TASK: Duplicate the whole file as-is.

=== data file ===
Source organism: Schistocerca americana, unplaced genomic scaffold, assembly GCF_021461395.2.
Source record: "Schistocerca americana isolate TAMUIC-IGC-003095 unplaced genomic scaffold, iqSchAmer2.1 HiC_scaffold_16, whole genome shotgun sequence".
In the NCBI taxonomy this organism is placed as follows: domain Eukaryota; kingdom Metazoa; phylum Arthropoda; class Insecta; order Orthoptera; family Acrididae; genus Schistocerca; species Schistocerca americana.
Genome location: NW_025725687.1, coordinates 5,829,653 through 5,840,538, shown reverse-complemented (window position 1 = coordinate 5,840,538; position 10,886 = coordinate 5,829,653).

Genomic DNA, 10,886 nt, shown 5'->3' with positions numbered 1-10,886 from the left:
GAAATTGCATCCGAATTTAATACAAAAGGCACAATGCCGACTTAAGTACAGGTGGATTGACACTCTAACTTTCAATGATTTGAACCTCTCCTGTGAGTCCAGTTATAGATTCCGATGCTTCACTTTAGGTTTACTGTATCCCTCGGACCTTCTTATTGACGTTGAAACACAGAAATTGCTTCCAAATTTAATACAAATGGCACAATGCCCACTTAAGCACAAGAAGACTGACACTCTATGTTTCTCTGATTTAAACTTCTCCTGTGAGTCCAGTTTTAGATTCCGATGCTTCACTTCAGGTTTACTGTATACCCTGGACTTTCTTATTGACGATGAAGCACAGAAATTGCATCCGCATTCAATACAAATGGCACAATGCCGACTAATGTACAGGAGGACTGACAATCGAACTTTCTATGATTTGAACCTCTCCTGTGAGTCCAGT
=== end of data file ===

Source organism: Schistocerca americana, unplaced genomic scaffold, assembly GCF_021461395.2.
Source record: "Schistocerca americana isolate TAMUIC-IGC-003095 unplaced genomic scaffold, iqSchAmer2.1 HiC_scaffold_16, whole genome shotgun sequence".
In the NCBI taxonomy this organism is placed as follows: domain Eukaryota; kingdom Metazoa; phylum Arthropoda; class Insecta; order Orthoptera; family Acrididae; genus Schistocerca; species Schistocerca americana.
Genome location: NW_025725687.1, coordinates 5,829,653 through 5,840,538, shown reverse-complemented (window position 1 = coordinate 5,840,538; position 10,886 = coordinate 5,829,653).

Genomic DNA, 10,886 nt, shown 5'->3' with positions numbered 1-10,886 from the left:
GAAATTGCATCCGAATTTAATACAAAAGGCACAATGCCGACTTAAGTACAGGTGGATTGACACTCTAACTTTCAATGATTTGAACCTCTCCTGTGAGTCCAGTTATAGATTCCGATGCTTCACTTTAGGTTTACTGTATCCCTCGGACCTTCTTATTGACGTTGAAACACAGAAATTGCTTCCAAATTTAATACAAATGGCACAATGCCCACTTAAGCACAAGAAGACTGACACTCTATGTTTCTCTGATTTAAACTTCTCCTGTGAGTCCAGTTTTAGATTCCGATGCTTCACTTCAGGTTTACTGTATACCCTGGACTTTCTTATTGACGATGAAGCACAGAAATTGCATCCGCATTCAATACAAATGGCACAATGCCGACTAATGTACAGGAGGACTGACAATCGAACTTTCTATGATTTGAACCTCTCCTGTGAGTCCAGT